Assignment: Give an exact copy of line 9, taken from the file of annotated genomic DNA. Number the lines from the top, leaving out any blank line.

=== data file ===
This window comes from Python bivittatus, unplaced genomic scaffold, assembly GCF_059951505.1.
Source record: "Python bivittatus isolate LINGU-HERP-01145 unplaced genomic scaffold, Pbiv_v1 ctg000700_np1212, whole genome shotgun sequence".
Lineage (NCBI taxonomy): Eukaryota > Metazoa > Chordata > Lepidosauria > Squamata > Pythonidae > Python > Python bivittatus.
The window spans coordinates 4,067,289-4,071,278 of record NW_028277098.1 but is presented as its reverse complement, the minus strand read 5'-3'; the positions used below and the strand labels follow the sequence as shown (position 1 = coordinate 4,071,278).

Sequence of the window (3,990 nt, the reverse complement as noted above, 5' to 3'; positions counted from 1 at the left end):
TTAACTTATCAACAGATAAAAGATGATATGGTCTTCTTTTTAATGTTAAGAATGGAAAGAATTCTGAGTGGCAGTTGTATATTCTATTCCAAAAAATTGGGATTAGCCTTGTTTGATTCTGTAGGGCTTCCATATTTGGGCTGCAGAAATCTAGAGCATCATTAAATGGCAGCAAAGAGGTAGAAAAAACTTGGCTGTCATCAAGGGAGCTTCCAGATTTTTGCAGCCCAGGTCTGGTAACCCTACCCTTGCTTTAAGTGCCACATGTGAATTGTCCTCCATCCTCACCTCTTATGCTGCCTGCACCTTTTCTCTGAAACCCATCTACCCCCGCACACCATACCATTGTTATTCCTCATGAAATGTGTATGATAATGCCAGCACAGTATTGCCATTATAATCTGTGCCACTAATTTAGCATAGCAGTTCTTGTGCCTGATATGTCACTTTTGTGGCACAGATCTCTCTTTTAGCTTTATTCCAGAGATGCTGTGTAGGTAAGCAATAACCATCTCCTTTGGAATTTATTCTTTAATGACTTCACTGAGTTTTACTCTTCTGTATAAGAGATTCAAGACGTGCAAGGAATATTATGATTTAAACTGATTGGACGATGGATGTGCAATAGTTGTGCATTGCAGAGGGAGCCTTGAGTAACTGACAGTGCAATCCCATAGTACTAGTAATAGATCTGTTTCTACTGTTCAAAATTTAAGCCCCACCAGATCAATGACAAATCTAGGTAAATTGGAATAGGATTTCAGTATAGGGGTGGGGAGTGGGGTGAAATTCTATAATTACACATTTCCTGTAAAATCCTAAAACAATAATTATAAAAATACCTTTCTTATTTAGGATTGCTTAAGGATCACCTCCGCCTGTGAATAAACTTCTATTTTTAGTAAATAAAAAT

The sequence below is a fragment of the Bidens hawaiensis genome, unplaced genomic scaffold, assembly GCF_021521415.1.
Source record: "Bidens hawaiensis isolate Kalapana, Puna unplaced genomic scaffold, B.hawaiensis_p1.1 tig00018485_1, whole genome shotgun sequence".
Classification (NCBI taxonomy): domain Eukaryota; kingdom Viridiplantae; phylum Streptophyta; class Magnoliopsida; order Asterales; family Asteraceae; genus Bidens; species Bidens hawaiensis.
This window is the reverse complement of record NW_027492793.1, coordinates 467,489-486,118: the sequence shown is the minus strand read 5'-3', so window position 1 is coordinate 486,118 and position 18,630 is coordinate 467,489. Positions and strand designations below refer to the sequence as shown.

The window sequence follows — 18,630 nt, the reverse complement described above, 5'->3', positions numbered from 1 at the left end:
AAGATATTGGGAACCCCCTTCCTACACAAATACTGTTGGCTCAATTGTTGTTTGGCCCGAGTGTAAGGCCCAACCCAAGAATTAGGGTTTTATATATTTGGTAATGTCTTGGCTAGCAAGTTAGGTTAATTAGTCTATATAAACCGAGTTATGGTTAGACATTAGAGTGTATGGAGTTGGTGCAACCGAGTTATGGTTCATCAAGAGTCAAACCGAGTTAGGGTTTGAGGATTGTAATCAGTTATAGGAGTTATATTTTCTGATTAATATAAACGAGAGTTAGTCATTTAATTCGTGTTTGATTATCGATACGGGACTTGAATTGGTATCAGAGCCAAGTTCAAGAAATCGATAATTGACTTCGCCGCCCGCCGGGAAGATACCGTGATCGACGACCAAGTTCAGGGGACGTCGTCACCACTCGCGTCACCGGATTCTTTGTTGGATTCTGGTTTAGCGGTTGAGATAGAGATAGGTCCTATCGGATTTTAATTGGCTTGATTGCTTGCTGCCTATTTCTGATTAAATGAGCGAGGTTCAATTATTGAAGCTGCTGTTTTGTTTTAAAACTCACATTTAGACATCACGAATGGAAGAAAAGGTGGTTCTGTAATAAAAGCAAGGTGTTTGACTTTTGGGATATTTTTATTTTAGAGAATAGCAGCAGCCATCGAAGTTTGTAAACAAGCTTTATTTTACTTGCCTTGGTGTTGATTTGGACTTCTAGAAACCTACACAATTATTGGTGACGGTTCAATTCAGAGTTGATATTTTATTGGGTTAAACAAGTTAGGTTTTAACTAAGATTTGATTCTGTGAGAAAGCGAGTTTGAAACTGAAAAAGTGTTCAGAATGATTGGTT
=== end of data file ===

Classification (NCBI taxonomy): domain Eukaryota; kingdom Viridiplantae; phylum Streptophyta; class Magnoliopsida; order Asterales; family Asteraceae; genus Bidens; species Bidens hawaiensis.